My challenge this week was to make an 80-second video promotion for my novel An Englishman’s Guide to Infidelity. I’ve used a DSLR camera previously for this kind of thing, but I just got an iPhone 6s, and it did the job just as well. I used iMovie to compile and edit the film, and Graphic to make the opening title. The only problem was getting the video file from the iPhone to my laptop because it was too big to email. In the end, I managed to do it with iCloud.
I wrote a script, but on the first few takes I kept peeping it at and my eyes were darting all over the place. I solved the problem by taking off my glasses so that I couldn’t see the script, and had to memorise it instead.
You can find my video here.
Let me know what you think!
Cairo Rations is still #1 in its Amazon category and still free! In fact, it’s permanently free on Amazon, Apple, Barnes & Noble and Kobo. Today’s stats:
Amazon Best Sellers Rank: #15,507 Free in Kindle Store (See Top 100 Free in Kindle Store)
#1 in Kindle Store > Kindle eBooks > Nonfiction > Travel > Africa > Egypt
Check here to see where to get it.
My poet friend Garry McDougall has allowed me to share his poem ‘Indebted’ on my blog. Garry is a novelist and painter as well as a poet, and we meet most Tuesdays at the ‘Write On’ writers group in Sydney. ‘Indebted’ is my favourite among his works. It relies on familiar McDougallesque poetic techniques: Semantic slippage as word meanings blend oddly with their neighbours, homonyms that bump into each other in surprise, grammar mystically subverted , and the resonation of patterned sounds.
What sets apart ‘Indebted to’ is the almost painful intimacy of the fleeting scene it describes. If you wake up each morning with somebody special, you’ll get it.
The hours nest
between herself and mine,
until first trains grumble in the dark,
a car’s whisk, my mind
in the picture-of-often-not,
knot hours, and ‘Not now, not now,’
that telling blanket cover cosy-
warm bed, binding time,
in the hour of in-between.
Body weight to a faceless clock
in this so silk sack of nether warmth
and ponder pillows,
covert and dissenting blanket,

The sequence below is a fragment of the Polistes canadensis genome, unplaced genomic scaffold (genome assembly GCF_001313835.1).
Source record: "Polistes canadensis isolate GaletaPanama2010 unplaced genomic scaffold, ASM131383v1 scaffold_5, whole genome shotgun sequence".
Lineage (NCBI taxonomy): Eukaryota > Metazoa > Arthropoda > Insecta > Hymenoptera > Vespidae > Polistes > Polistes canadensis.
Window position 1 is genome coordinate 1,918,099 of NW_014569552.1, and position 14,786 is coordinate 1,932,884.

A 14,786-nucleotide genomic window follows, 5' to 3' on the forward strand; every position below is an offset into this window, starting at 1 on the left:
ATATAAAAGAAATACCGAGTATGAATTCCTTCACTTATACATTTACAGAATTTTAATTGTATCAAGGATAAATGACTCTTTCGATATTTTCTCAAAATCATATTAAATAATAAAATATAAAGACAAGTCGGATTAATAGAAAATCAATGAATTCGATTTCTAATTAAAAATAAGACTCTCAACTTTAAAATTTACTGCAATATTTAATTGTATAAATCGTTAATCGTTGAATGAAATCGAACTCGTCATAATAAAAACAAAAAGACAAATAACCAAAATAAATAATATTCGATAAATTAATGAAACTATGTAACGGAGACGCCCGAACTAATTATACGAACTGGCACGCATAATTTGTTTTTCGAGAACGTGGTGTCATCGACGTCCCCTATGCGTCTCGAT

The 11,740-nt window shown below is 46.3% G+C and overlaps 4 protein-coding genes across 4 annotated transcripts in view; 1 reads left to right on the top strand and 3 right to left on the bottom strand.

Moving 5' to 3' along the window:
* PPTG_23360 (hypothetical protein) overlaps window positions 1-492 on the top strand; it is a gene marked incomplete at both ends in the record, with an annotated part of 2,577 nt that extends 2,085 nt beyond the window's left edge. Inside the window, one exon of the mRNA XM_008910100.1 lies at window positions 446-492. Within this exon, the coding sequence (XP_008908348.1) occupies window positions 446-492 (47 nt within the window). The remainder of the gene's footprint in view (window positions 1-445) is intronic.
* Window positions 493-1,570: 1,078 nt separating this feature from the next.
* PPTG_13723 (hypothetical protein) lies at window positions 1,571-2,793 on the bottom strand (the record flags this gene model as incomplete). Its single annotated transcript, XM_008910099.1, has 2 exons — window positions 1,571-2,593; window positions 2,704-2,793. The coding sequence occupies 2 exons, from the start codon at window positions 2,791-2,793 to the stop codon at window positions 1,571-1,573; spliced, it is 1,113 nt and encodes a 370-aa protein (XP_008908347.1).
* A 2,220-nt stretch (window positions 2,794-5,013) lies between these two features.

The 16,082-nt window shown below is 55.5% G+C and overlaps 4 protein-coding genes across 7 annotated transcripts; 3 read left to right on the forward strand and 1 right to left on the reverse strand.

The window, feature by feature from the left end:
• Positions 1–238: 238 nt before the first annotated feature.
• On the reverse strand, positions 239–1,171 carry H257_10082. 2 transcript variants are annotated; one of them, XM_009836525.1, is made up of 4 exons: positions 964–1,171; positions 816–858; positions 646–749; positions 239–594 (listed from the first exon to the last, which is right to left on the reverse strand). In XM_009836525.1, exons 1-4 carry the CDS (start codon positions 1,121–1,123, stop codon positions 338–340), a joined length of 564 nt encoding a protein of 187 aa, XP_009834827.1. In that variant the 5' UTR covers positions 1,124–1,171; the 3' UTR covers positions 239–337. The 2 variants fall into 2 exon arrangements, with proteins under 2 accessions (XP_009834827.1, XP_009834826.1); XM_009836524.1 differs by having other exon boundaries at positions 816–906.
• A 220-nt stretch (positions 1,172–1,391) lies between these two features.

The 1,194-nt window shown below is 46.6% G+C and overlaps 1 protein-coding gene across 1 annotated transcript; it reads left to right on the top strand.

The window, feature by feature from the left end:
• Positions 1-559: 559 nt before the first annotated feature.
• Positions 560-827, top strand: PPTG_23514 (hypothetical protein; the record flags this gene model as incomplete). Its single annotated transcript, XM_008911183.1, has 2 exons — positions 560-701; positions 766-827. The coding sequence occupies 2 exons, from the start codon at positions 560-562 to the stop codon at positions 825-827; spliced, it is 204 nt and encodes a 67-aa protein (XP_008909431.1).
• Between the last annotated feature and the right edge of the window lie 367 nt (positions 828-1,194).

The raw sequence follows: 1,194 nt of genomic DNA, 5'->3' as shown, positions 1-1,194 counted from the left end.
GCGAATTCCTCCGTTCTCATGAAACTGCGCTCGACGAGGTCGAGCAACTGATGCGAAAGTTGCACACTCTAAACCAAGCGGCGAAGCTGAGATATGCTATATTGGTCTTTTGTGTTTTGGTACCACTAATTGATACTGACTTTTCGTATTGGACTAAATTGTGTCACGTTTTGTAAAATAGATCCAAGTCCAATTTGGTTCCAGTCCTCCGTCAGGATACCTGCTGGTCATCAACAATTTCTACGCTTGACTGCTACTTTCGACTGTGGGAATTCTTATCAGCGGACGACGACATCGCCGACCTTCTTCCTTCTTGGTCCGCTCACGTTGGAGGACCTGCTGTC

bare feet at the fay end of time,
brain and body exhaling
my half-hymn for her,
in temple red and slumber
our fingers touch,
accepting hearse time defining,
the hour of in-between.
Long lost in a feather sac
and limber light, locked alive in flesh,
grumble tum, harmonic match,
patter knack of morning dew,
reigning home besides you,
moist, hot breath to sticky rest,
towards a whisper, lover of tides
blessed to be here, steep steps of breath
in the hour of in-between.
Fathoming yesterday’s remains,
while she recalls day’s first chore ,
rolls over, dawn driven, first feet on floor,
and I stay, viscous, encumbered,
chalk words to sing her sun still,
my self stumbling
in the hour of in-between.
© 2016 Garry McDougall
You can read about Stuart Campbell’s books here.
Interviewed this morning by emerging social commentator Lesley Latte*, Campbell said, “Like the Prime Minister and the Leader of the Opposition on the campaign trail, I like to slip on the Hi Vis when the going gets tough. I’ve come up with some of my best stories wearing this outfit”.
You can read more about books written by a man in a Hi Vis vest here.
*Lesley Latte reserves the right not to disclose h** gender.
Before I started Cairo Mon Amour, I wrote a memoir called Cairo Rations about my time in Egypt during the 1973 war, to bring back memories of the settings that I wanted to use in the novel.
I’ve just published a new version of the memoir Cairo Rations, which I am distributing free. Click here to sign up for my newsletter and get a copy of Cairo Rations in pdf, mobi (for Kindle) or epub (for many e-readers).